Is 13 a scary number?
Most of us would fear this number. But one institution in this country has shown its preference for this number many times.
The institution in question is none other than the Election Commission of India!
The Election Commission has conducted many elections or counting of votes on days that fall on the hated 13.
The counting of Assembly elections in 2001 was held on May 13. So was the counting for the general elections in 2004.
This year, the EC shocked the political parties in Tamil Nadu, Kerala and Pondicherry by announcing that the Assembly elections in these states would be held on April 13 and counting on May 13.
The dread of 13 has nothing to do with superstition, though.
The Tamil Nadu Chief Minister leads the rally of politicians campaigning against the election date.
Saying that April 13 is too early, M Karunanidhi said everybody expected the polls to be held either in the last week of April or in the first week of May.
He said there is a month-long gap between the date of poll and the date of counting. The new assembly had to be constituted on May 17 and there was too little time for completion of the process.
Karunanidhi said the complete results would be out only on May 14 and parties would have just two days time for ministry formation as the Assembly had to be summoned by May 17 – The term of the present Assembly ends on May 16.
What Karunanidhi did not reveal is the fact that the DMK and the Congress are yet to finish seat-sharing talks. The DMK is hard-pressed for time to finalise the deal with the Congress, especially when the AIADMK has already sealed seat-sharing deals with other parties.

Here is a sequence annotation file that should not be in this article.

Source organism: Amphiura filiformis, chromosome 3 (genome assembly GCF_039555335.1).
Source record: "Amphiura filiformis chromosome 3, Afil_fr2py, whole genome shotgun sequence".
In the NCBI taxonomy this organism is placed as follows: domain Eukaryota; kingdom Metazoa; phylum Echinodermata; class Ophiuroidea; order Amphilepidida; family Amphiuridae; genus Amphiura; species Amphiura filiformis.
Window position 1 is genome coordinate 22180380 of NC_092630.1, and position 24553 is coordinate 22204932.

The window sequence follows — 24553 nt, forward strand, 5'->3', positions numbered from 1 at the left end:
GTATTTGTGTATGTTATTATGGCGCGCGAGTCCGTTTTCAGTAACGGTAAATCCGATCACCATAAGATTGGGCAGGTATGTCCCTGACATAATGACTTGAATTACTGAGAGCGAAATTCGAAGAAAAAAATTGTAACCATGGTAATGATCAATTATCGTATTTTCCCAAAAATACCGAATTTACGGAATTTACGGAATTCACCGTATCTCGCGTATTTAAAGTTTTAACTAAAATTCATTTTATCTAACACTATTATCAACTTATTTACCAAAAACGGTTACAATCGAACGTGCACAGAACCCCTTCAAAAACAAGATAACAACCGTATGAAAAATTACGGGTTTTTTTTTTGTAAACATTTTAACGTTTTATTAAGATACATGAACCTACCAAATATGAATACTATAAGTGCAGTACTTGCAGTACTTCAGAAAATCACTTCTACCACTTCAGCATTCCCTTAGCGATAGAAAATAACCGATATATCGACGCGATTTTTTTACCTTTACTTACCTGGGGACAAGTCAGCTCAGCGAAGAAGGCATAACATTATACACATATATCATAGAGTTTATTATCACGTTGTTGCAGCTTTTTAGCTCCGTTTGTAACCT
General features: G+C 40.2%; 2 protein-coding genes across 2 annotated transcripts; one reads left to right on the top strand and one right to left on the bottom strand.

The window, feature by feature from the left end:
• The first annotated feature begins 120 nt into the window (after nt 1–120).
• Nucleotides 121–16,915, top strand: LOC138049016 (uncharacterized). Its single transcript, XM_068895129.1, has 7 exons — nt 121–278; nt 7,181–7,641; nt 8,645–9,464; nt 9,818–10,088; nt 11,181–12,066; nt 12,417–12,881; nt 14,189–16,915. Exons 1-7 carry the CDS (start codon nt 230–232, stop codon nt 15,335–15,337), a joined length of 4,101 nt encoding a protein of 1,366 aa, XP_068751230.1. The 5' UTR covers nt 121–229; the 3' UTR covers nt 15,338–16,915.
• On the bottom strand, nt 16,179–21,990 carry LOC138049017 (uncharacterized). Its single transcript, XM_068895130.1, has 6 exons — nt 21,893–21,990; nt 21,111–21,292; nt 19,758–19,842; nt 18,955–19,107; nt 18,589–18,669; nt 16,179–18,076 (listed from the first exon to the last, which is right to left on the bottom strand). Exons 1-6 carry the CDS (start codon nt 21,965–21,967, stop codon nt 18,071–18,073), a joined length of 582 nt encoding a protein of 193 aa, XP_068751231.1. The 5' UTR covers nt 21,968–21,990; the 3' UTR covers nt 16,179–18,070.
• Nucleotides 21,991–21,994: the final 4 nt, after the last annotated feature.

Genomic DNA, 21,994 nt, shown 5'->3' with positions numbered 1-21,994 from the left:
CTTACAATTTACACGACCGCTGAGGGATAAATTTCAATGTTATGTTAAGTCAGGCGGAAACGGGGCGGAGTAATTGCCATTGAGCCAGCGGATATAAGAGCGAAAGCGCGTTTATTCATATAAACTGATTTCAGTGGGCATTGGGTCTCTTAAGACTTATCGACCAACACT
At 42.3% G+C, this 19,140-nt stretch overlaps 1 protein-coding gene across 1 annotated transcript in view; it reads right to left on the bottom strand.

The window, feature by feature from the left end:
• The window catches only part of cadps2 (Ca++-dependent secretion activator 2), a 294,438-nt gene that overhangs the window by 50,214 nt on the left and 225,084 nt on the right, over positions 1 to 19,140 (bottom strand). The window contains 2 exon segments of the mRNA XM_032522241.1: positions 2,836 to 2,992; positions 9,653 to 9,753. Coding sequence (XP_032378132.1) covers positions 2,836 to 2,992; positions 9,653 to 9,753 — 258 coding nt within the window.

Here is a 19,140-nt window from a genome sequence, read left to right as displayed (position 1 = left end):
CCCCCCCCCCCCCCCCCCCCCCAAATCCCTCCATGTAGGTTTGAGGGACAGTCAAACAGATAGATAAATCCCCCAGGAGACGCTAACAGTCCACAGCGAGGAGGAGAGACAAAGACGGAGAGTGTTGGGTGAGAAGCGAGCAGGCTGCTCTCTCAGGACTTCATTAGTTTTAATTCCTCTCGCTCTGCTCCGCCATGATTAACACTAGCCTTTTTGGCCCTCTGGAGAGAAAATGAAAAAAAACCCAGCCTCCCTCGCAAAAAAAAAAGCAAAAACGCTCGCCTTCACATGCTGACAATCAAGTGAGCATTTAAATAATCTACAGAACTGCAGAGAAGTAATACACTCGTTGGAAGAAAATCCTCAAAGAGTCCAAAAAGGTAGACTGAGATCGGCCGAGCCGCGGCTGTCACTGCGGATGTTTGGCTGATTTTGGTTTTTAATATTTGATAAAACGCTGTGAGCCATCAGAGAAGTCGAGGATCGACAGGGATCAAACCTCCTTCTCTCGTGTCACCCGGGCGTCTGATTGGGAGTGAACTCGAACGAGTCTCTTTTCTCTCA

Parties in Kerala also find themselves racing against time. Congress leaders in the state are working overtime to finalise deals with its allies in the United Democratic Front who are demanding more seats. They want to settle the seat-sharing issue and hit the campaign trail as soon as possible.
Though the Left Democratic Front (LDF) in Kerala doesn’t have seat-sharing problems, a sense of urgency has gripped even this front since the announcement of poll dates.
The LDF is confronted with the question of who would be the chief ministerial candidate. Chief Minister V S Achuthanandan has said he is ready to contest the polls. But will the front want to project him as their candidate for CM?
Time waits for no man, not even geriatric politicians. Now, the parties in Tamil Nadu and Kerala should move at a breakneck speed to finalise poll deals, to find candidates and to begin their campaign.
The ‘short notice’ will help them make the most qualitative use of time at their hands. There is no doubt that they will accomplish their target in a matter of few days.
Perhaps the move is a blessing in disguise from the Election Commission…
Less number of days for campaigning means less expense.
And once the election is over on April 13, the leaders have a full month to relax.
I could also let my imagination run wild on what the one-month gap between the poll date and counting could cause to the ‘safely-kept’ Electronic Voting Machines (EVMs).
That too, in two states where reports of alleged EVM tampering surface after every election.
Who said 13 is a bad number?